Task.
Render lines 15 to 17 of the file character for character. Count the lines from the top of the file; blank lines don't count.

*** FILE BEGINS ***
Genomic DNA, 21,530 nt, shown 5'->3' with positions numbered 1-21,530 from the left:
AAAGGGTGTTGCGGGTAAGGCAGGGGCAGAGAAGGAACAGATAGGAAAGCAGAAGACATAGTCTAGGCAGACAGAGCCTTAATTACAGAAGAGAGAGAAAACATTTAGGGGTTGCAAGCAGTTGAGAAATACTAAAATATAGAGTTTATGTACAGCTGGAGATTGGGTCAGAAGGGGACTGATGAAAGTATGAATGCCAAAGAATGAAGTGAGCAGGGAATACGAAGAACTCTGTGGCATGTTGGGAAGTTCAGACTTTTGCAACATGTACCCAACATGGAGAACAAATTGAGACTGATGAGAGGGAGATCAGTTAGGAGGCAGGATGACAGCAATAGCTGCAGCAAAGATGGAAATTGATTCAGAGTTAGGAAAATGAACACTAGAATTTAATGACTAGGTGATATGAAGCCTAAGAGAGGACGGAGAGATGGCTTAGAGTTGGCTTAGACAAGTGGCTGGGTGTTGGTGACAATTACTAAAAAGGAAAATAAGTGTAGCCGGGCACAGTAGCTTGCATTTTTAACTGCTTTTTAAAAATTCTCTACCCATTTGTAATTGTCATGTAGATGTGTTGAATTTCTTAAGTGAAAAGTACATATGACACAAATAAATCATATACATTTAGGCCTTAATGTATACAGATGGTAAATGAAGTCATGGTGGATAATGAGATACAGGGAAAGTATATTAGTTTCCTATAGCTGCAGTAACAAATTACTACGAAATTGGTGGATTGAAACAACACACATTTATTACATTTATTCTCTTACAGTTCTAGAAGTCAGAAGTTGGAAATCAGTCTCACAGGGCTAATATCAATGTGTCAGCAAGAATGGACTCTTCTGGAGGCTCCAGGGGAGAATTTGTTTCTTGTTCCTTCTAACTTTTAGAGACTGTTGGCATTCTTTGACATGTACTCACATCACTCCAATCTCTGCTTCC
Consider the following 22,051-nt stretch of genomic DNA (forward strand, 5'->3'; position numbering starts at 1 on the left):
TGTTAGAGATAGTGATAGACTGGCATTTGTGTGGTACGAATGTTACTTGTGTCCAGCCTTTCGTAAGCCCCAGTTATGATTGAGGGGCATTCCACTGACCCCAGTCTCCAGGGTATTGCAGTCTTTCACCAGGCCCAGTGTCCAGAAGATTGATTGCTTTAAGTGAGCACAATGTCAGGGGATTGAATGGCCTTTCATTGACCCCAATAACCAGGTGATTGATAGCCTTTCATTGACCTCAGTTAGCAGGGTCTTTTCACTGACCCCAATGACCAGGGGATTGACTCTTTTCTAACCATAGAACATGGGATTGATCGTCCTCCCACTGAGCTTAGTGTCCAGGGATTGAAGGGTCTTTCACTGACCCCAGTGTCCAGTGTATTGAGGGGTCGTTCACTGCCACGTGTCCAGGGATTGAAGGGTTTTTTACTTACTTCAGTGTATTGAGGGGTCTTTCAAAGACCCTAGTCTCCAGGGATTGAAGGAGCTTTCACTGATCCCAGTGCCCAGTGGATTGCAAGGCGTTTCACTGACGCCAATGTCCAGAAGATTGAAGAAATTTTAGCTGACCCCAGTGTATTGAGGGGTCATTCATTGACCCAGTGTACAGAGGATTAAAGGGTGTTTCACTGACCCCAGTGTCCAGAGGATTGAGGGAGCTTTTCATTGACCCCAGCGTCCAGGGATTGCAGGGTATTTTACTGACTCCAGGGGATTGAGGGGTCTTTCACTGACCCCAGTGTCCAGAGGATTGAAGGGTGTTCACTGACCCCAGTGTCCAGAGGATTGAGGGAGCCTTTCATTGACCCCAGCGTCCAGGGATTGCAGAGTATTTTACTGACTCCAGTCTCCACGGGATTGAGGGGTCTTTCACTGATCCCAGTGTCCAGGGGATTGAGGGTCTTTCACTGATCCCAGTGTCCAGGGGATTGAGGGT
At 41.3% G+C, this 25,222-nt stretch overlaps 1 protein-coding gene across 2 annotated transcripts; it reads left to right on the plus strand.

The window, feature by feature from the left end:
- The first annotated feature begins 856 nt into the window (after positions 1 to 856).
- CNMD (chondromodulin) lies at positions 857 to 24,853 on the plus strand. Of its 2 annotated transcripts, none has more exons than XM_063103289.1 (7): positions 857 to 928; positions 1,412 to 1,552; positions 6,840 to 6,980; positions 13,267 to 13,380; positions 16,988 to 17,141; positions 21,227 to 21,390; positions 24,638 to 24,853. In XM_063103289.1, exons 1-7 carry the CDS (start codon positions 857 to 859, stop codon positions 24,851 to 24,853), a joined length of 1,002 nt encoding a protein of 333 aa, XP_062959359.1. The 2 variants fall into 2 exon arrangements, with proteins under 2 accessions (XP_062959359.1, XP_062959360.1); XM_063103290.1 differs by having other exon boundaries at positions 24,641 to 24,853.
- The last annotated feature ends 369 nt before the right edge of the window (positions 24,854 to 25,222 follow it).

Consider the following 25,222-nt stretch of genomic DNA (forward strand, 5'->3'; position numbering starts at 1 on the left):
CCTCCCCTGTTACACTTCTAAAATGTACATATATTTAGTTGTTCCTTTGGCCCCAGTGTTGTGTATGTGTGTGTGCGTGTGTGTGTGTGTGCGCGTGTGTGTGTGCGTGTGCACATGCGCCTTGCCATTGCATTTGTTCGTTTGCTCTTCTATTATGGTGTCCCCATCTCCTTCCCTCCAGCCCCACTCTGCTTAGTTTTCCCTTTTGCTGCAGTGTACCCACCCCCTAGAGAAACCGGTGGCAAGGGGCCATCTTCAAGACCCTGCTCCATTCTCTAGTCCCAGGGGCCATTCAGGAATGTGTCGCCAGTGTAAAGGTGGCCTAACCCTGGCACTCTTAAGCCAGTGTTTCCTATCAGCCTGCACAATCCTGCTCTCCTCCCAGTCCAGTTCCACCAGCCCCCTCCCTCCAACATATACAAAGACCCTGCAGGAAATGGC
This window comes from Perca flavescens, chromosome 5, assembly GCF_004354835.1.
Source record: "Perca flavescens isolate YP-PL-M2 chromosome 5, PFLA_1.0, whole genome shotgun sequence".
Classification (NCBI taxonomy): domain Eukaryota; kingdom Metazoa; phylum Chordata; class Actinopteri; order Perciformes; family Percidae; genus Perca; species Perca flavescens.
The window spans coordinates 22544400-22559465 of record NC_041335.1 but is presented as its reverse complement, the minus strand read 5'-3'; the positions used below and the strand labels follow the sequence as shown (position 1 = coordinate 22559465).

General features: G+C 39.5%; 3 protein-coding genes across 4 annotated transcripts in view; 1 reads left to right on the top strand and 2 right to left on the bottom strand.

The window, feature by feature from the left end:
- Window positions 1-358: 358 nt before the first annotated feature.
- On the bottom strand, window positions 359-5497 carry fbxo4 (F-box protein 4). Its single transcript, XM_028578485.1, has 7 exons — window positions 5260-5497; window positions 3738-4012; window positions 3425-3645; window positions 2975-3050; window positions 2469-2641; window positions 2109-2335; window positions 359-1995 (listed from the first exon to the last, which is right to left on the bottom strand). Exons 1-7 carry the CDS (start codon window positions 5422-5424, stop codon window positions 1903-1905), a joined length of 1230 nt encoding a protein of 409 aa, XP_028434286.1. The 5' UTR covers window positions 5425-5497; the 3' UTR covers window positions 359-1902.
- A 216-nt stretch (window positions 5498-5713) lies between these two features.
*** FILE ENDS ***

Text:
The window spans coordinates 22544400-22559465 of record NC_041335.1 but is presented as its reverse complement, the minus strand read 5'-3'; the positions used below and the strand labels follow the sequence as shown (position 1 = coordinate 22559465).

General features: G+C 39.5%; 3 protein-coding genes across 4 annotated transcripts in view; 1 reads left to right on the top strand and 2 right to left on the bottom strand.

The window, feature by feature from the left end: